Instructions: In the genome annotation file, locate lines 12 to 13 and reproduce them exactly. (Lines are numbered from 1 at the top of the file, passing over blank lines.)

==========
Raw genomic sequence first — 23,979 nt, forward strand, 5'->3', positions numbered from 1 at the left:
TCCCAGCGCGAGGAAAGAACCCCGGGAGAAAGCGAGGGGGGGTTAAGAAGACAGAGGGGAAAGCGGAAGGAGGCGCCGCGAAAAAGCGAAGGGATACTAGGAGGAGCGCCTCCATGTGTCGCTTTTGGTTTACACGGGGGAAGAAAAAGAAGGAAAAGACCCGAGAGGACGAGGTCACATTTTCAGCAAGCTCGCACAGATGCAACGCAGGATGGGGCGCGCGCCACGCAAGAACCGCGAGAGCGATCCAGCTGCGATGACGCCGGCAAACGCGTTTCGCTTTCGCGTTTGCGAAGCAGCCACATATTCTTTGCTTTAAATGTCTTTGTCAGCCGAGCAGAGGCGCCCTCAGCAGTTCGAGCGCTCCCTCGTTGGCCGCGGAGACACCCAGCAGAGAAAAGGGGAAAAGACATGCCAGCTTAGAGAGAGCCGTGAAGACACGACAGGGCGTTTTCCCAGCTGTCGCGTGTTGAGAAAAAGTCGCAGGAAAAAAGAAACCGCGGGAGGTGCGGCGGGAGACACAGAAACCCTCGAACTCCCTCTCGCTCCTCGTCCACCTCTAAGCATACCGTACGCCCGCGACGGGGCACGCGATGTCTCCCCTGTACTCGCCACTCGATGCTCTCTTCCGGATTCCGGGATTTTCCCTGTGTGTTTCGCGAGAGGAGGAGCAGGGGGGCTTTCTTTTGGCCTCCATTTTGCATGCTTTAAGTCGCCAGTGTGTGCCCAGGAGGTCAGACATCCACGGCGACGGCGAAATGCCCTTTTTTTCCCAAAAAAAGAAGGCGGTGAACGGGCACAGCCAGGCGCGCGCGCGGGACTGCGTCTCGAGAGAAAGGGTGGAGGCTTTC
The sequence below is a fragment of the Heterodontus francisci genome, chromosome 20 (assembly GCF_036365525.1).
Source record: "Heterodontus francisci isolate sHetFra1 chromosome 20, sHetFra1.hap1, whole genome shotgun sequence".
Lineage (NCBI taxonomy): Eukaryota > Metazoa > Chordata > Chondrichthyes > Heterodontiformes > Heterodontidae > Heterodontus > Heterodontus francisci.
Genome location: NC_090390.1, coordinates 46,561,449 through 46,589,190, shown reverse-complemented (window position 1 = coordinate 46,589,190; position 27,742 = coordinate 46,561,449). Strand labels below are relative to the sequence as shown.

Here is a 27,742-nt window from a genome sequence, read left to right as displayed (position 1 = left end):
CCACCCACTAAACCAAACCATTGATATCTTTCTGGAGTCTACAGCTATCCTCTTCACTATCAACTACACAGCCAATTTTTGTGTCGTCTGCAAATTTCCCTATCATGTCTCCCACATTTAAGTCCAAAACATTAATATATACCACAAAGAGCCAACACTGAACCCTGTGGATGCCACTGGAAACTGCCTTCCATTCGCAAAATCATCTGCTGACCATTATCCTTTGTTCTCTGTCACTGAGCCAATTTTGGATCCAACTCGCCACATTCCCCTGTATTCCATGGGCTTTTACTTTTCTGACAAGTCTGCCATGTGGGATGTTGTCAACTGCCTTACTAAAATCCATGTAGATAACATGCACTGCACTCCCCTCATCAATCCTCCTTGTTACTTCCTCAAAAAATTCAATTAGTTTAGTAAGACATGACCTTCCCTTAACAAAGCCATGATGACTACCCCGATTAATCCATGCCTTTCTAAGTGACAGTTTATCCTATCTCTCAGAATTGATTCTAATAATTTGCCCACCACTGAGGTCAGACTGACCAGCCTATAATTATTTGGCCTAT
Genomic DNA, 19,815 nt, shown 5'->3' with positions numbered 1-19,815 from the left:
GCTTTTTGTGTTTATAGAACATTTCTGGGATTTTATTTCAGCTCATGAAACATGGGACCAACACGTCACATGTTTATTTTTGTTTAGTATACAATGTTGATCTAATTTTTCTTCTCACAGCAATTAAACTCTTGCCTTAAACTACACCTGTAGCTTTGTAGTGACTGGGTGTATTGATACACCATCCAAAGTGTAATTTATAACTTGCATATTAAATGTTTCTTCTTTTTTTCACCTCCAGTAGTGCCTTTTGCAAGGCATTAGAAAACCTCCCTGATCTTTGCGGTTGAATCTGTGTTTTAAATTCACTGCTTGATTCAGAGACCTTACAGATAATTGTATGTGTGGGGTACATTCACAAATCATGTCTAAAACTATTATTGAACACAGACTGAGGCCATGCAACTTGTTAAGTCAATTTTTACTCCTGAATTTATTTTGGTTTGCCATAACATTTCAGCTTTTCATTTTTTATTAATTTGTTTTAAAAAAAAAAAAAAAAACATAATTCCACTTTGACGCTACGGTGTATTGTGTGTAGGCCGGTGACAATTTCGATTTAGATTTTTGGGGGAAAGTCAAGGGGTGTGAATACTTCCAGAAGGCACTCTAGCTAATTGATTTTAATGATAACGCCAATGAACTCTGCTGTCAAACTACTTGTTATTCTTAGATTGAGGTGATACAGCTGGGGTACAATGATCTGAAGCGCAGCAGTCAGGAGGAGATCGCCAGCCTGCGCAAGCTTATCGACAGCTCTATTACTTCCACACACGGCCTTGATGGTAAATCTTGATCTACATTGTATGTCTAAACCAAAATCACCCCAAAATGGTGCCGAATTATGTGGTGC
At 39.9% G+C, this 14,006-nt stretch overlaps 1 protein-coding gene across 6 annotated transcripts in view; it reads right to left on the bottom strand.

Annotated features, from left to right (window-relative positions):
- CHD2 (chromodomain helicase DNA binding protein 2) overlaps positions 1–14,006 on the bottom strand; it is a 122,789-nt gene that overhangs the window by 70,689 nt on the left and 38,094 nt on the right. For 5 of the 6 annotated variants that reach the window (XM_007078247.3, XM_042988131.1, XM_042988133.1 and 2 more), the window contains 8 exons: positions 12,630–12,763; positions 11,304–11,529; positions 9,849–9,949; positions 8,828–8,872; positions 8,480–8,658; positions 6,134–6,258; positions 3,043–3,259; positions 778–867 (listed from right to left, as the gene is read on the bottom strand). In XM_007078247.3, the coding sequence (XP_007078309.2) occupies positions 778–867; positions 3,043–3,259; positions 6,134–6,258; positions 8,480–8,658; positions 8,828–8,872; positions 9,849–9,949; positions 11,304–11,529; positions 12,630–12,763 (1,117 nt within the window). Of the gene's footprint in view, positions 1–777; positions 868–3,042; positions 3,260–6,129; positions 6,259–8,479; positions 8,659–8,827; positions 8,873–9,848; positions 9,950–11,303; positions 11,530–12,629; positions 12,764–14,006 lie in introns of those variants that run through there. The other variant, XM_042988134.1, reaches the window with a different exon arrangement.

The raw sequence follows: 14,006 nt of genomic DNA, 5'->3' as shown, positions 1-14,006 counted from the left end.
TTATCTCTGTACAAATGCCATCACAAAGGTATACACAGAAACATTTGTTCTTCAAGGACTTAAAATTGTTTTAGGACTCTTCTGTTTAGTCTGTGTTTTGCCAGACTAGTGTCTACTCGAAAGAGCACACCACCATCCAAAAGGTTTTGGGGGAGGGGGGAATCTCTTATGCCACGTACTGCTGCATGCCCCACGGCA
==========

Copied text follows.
Annotated features, from left to right (window-relative positions):
- CHD2 (chromodomain helicase DNA binding protein 2) overlaps positions 1–14,006 on the bottom strand; it is a 122,789-nt gene that overhangs the window by 70,689 nt on the left and 38,094 nt on the right. For 5 of the 6 annotated variants that reach the window (XM_007078247.3, XM_042988131.1, XM_042988133.1 and 2 more), the window contains 8 exons: positions 12,630–12,763; positions 11,304–11,529; positions 9,849–9,949; positions 8,828–8,872; positions 8,480–8,658; positions 6,134–6,258; positions 3,043–3,259; positions 778–867 (listed from right to left, as the gene is read on the bottom strand). In XM_007078247.3, the coding sequence (XP_007078309.2) occupies positions 778–867; positions 3,043–3,259; positions 6,134–6,258; positions 8,480–8,658; positions 8,828–8,872; positions 9,849–9,949; positions 11,304–11,529; positions 12,630–12,763 (1,117 nt within the window). Of the gene's footprint in view, positions 1–777; positions 868–3,042; positions 3,260–6,129; positions 6,259–8,479; positions 8,659–8,827; positions 8,873–9,848; positions 9,950–11,303; positions 11,530–12,629; positions 12,764–14,006 lie in introns of those variants that run through there. The other variant, XM_042988134.1, reaches the window with a different exon arrangement.